KuwaitParental leave_cell_1_17_0 70 days 100%Parental leave_cell_1_17_1 Parental leave_cell_1_17_2 Parental leave_cell_1_17_3 Parental leave_cell_1_17_4 Parental leave_cell_1_17_5
Lao People's Democratic RepublicParental leave_cell_1_18_0 3 months 70%Parental leave_cell_1_18_1 Parental leave_cell_1_18_2 Parental leave_cell_1_18_3 Parental leave_cell_1_18_4 Parental leave_cell_1_18_5
LebanonParental leave_cell_1_19_0 10 weeks 100%Parental leave_cell_1_19_1 1 day 100%Parental leave_cell_1_19_2 Parental leave_cell_1_19_3 Parental leave_cell_1_19_4 Parental leave_cell_1_19_5
MalaysiaParental leave_cell_1_20_0 60 days 100%Parental leave_cell_1_20_1 Parental leave_cell_1_20_2 Parental leave_cell_1_20_3 Parental leave_cell_1_20_4 Parental leave_cell_1_20_5
MongoliaParental leave_cell_1_21_0 120 days 70%Parental leave_cell_1_21_1 Parental leave_cell_1_21_2 Parental leave_cell_1_21_3 Parental leave_cell_1_21_4 Parental leave_cell_1_21_5
MyanmarParental leave_cell_1_22_0 12 weeks 66.7%Parental leave_cell_1_22_1 Six days of "casual leave" that can be used by fathers to assist their spouses at the time of confinementParental leave_cell_1_22_2 Parental leave_cell_1_22_3 Parental leave_cell_1_22_4 Parental leave_cell_1_22_5
NepalParental leave_cell_1_23_0 52 days 100%Parental leave_cell_1_23_1 Parental leave_cell_1_23_2 Parental leave_cell_1_23_3 Parental leave_cell_1_23_4 Parental leave_cell_1_23_5
OmanParental leave_cell_1_24_0 14 weeks, 100%; 50 days prior to and 50 days after birth (per Omani Labor Law, Royal Decree No. 35/2003, 26 April 2003).Parental leave_cell_1_24_1 Parental leave_cell_1_24_2 Parental leave_cell_1_24_3 Parental leave_cell_1_24_4 Parental leave_cell_1_24_5
PakistanParental leave_cell_1_25_0 45 days prior to confinement and 45 days after the confinement under rule 13 of the Revised Leave Rules, 1980. But it is 60 days for Armed Forces Nursing Service (AFNS)100%Parental leave_cell_1_25_1 Parental leave_cell_1_25_2 Parental leave_cell_1_25_3 Parental leave_cell_1_25_4 Parental leave_cell_1_25_5
PhilippinesParental leave_cell_1_26_0 105 days 100%, applicable also to miscarriages. 7 days' 100% parental leave per year for solo parents until the child is 18, or indefinitely if the child has a disability.Parental leave_cell_1_26_1 14 days' paid paternity leave for married workers. Seven days' 100% parental leave per year for solo parents until the child is 18, or indefinitely if the child has a disability.Parental leave_cell_1_26_2 Parental leave_cell_1_26_3 Parental leave_cell_1_26_4 Maternity and paternity leave benefits are up to the 4th pregnancy only.Parental leave_cell_1_26_5
QatarParental leave_cell_1_27_0 50 days 100% for civil servantsParental leave_cell_1_27_1 Parental leave_cell_1_27_2 Parental leave_cell_1_27_3 Parental leave_cell_1_27_4 Parental leave_cell_1_27_5
Saudi ArabiaParental leave_cell_1_28_0 10 weeks 50% or 100%Parental leave_cell_1_28_1 THREE daysParental leave_cell_1_28_2 Parental leave_cell_1_28_3 Parental leave_cell_1_28_4 Parental leave_cell_1_28_5
SingaporeParental leave_cell_1_29_0 16 weeks 100% (Singaporean citizen) or 12 weeks 67% (non-Singaporean citizen)Parental leave_cell_1_29_1 2 weeks of 100% government-paid paternity leave for fathers. Up to 4 weeks of 100% government-paid shared parental leave to allow fathers to share up to 4 weeks of the working mother's maternity leave entitlement. (for those covered under Employment Act. Managers earning more than SGD$4,500 a month are covered by terms of employment contract)Parental leave_cell_1_29_2 Parental leave_cell_1_29_3 Parental leave_cell_1_29_4 16 weeks of maternity leave is restricted to women whose children are Singapore citizens and has served her employer for at least 90 days before the child's birth.Parental leave_cell_1_29_5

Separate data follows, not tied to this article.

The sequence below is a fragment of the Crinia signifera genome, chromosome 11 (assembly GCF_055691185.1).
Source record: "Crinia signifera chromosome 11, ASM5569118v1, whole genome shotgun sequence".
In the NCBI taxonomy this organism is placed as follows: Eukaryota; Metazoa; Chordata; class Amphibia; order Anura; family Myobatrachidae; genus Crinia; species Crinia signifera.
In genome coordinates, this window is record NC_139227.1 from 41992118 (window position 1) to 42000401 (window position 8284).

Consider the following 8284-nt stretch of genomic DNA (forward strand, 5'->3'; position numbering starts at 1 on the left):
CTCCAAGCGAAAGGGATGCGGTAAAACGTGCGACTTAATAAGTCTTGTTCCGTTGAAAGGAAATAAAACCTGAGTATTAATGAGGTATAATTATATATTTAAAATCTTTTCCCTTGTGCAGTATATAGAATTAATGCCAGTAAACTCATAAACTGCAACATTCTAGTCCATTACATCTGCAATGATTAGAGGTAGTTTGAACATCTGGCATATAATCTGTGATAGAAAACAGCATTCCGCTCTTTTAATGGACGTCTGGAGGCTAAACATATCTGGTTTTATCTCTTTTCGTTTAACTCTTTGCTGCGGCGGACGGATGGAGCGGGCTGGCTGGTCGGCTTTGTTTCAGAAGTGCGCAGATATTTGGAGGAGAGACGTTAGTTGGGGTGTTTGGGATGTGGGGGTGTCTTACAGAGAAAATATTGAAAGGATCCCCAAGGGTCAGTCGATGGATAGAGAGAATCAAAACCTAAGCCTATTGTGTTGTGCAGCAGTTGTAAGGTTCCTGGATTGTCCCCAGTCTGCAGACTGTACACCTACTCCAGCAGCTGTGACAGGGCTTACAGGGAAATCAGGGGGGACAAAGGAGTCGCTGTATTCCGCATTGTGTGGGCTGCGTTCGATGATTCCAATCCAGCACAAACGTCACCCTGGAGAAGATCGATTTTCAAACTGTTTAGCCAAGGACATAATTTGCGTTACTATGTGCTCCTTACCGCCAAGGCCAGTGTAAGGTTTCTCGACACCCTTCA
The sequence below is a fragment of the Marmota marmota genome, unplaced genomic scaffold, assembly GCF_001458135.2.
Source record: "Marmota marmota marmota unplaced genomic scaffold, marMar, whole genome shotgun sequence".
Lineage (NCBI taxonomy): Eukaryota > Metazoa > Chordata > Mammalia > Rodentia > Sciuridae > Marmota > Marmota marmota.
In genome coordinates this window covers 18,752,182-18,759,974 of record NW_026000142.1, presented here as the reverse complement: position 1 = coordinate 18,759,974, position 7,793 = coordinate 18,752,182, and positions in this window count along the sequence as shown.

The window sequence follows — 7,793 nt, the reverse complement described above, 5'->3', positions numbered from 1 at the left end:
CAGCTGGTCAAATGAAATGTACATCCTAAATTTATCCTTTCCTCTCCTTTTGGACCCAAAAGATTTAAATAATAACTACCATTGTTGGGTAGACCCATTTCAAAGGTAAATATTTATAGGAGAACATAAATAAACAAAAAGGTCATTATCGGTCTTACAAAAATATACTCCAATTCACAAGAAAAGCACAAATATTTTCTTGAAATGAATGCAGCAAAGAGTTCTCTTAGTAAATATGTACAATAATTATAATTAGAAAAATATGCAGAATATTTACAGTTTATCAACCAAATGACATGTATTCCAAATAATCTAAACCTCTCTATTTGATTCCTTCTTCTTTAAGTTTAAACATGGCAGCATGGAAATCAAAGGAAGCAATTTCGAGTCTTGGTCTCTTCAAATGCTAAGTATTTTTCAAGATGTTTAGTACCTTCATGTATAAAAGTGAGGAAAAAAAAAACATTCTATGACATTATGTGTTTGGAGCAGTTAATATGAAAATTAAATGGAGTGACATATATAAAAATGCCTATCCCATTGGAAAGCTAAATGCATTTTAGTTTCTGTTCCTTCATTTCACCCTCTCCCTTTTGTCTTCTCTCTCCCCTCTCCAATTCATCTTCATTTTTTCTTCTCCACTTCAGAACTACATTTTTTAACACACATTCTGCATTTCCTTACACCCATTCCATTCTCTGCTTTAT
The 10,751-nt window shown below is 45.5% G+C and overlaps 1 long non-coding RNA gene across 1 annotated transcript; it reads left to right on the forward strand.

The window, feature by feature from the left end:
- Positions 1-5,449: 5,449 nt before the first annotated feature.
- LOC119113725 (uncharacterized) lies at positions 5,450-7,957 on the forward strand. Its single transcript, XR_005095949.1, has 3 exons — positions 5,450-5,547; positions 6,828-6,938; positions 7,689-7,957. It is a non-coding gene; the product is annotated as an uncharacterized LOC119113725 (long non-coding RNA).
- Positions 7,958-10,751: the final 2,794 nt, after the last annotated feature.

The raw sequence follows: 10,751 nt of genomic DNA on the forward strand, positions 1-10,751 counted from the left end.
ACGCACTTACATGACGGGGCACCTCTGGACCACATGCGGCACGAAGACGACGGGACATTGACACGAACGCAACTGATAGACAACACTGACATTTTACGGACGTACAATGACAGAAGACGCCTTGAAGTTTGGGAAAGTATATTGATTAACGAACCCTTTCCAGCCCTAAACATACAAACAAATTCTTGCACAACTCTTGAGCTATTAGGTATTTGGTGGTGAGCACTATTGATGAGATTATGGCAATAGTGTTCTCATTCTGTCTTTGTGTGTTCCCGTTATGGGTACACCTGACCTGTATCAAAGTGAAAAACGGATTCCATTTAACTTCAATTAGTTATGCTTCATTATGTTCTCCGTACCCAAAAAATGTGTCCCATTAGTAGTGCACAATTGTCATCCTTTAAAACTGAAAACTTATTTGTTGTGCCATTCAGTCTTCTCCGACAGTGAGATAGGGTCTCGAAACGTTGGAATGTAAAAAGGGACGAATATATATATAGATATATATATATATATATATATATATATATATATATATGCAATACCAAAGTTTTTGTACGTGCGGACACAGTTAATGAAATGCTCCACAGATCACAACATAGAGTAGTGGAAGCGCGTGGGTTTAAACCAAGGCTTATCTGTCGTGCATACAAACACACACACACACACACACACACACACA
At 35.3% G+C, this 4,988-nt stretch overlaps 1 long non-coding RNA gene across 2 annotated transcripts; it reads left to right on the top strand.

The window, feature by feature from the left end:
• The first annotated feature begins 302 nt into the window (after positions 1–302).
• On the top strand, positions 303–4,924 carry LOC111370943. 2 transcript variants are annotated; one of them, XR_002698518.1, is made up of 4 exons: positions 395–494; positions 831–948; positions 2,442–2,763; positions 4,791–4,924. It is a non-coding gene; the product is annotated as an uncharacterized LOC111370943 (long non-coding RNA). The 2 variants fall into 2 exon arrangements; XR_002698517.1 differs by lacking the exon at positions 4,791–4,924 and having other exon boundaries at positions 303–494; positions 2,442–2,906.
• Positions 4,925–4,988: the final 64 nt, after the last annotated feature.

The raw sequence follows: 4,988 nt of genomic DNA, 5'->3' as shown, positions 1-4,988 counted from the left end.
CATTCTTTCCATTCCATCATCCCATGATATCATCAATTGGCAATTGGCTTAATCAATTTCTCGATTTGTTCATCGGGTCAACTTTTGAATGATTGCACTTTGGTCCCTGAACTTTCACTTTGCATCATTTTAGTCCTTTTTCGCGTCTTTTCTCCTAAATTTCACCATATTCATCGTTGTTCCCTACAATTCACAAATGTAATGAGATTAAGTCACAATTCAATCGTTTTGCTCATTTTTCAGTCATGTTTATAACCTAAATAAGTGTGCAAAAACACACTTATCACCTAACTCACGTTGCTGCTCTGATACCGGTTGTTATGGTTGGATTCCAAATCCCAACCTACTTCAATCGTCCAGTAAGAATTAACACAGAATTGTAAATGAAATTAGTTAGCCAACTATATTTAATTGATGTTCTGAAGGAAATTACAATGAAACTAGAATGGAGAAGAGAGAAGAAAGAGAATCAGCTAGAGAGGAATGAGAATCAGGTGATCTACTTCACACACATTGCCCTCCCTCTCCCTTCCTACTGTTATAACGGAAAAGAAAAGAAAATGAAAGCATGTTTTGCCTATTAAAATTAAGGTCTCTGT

Sri LankaParental leave_cell_1_30_0 12 weeks 100% (84 working days), 84 days 50%Parental leave_cell_1_30_1 3 days 100% (only for state sector employees). For private sector, it is as per company policies.Parental leave_cell_1_30_2 84 daysParental leave_cell_1_30_3 Parental leave_cell_1_30_4 Parental leave_cell_1_30_5
Syrian Arab RepublicParental leave_cell_1_31_0 50 days 70%Parental leave_cell_1_31_1 Parental leave_cell_1_31_2 Parental leave_cell_1_31_3 Parental leave_cell_1_31_4 Parental leave_cell_1_31_5
TaiwanParental leave_cell_1_32_0 8 weeks 100% for more than six months of employment or 50% for less six months of employmentParental leave_cell_1_32_1 5 days 100%Parental leave_cell_1_32_2 Parental leave_cell_1_32_3 Parental leave_cell_1_32_4 Parental leave_cell_1_32_5
ThailandParental leave_cell_1_33_0 90 days 100% for 45 days paid by employer, then 45 days paid at 50% of wages (to a maximum of 7,500 baht per month) by the Thailand Social Security FundParental leave_cell_1_33_1 Parental leave_cell_1_33_2 Parental leave_cell_1_33_3 Parental leave_cell_1_33_4 Parental leave_cell_1_33_5
United Arab EmiratesParental leave_cell_1_34_0 45 days 100%Parental leave_cell_1_34_1 Parental leave_cell_1_34_2 55 days (total 100 days' maternity leave)Parental leave_cell_1_34_3 Parental leave_cell_1_34_4 Maternity leave at 100% pay is subject to the employee having served continuously for not less than one year. The maternity leave shall be granted with half-pay if the woman has not completed one year.Parental leave_cell_1_34_5
VietnamParental leave_cell_1_35_0 4–6 months 100%Parental leave_cell_1_35_1 Parental leave_cell_1_35_2 Parental leave_cell_1_35_3 Parental leave_cell_1_35_4 Parental leave_cell_1_35_5